Are you part of the cover up?

Are you part of the cover up?

Skin cancer has been called a lifestyle disease attributable to excessive exposure to ultra violet (UV) rays (e.g. sun burns, deep tans, tanning beds, etc.). Think about that, then consider that Maine and New Hampshire have among the highest rates of skin cancer in the United States. So, what should you know about detection, treatment and prevention of skin cancers?

Also, while you’re thinking, consider that your medical history can impact the cost or availability of life and disability insurance. These insurance products are closely underwritten with cancer being a flag for insurers.

Basal cell carcinoma (BCC) and squamous cell carcionoma (SCC) are the most common skin cancers caused by extensive or severe exposure to ultra violet rays. Though not normally life threatening, they grow and can disfigure your face or neck where most skin cancers occur.

Let’s start with lifetime prevention. Don’t let yourself or your children get burned. Sunburns are the playground of skin cancer. We need to cover up when we’re outdoors, no matter the season of the year. Even though everyone loves to be told they look as delicious as a lightly toasted marshmallow, the fact is we are setting ourselves up for being carved up sooner or later in life – and it’s no fun! Is having a divot on your nose really worth the adulation of being considered a bronzed god or goddess? Or for us bald guys, do we want a head that looks like a dimpled golf ball?

Frequently applied sun block (30 SPF or higher for extended exposure) to all exposed skin is a good start. Give particular attention to noses, ears and necks – areas that tend to stick out from beneath hats and scarves year round. Educate your kids that this is standard operating procedure when being outdoors.

Adding sun tanning oil without broad spectrum sun block is very much like adding oil to your frying pan – it simply helps crisp the meat as opposed to protecting it. And, of course, staying in the shade can help limit your exposure, altogether.

The president of the Skin Cancer Foundation gives no quarter at all to sun exposure. He recently wrote:

“Skin cancers of the eyelids account for 5-10 percent of all skin cancers, so sunglasses are essential.”

He also suggests “…a significant percentage of all cancers are on the lips, so use a lip balm with a comparable SPF.”

Now for the much more rare skin cancer. The term melanoma is not what you want to hear from your doctor as it is the most dangerous of the skin cancers and requires aggressive treatment. Read two stories of young women in Maine and New Hampshire who have thus far survived their melanoma diagnoses.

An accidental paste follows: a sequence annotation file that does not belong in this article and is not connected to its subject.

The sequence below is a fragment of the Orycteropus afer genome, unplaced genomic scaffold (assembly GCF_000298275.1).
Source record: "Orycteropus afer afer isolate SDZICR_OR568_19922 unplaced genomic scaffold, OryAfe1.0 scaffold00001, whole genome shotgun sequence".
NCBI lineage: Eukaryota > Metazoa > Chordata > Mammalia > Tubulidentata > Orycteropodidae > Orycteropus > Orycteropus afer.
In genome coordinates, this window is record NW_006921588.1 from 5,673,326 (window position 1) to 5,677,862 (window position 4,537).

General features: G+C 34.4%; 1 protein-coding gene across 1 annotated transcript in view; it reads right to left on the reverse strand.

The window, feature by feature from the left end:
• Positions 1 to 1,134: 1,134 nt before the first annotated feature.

This form of skin cancer kills nearly 9,000 Americans annually. Melanoma, mutated skin cells that rapidly multiply, can spread (metastasize) to other areas and organs of the body which makes it so dangerous. The American Cancer Society estimates that 120,000 new cases of melanoma are diagnosed annually in the US. About 55 percent are invasive with about 57 percent of those occurring in men.

Recognizing warning signs early almost always can lead to complete cures according to the Skin Cancer Foundation.

With melanoma, the foundation suggests the ABCDE review of your body.

  • Asymmetry of moles no matter what color they may be
  • Borders of a mole that are uneven, scalloped or notched
  • Colors of various shades; red, blue, tan, brown and black
  • Diameter greater than a quarter inch
  • Evolving in shape, color, elevation or bleeding, itching or crusting

BCC and SCC may be detected when you notice areas of skin that don’t heal or are patches of crusty pink or red growths.

As for treatment for basal cell and squamous cell cancers, a surgical approach developed by Dr. Frederick Mohs is proving to be the single most effective technique. When surgically removing cancer of any kind, the trick is to cut out the cancer and just enough surrounding healthy tissue to prevent continued spread of cancerous cells. With what is now known as Mohs surgery, a pathologist examines the excised (removed) tissue during surgery rather than guessing how deep or wide the spread may be. By removing ever-deeper and wider tissue samples, the surgeon can know when cancer-free skin has been reached. At that point, they can close the incision with confidence that the cancer likely has been removed.

We all can enjoy the outdoors our entire lives without jeopardizing our health, comfort or amazing good looks! So, lather up with sun block, dress appropriately and safely enjoy the outdoors.

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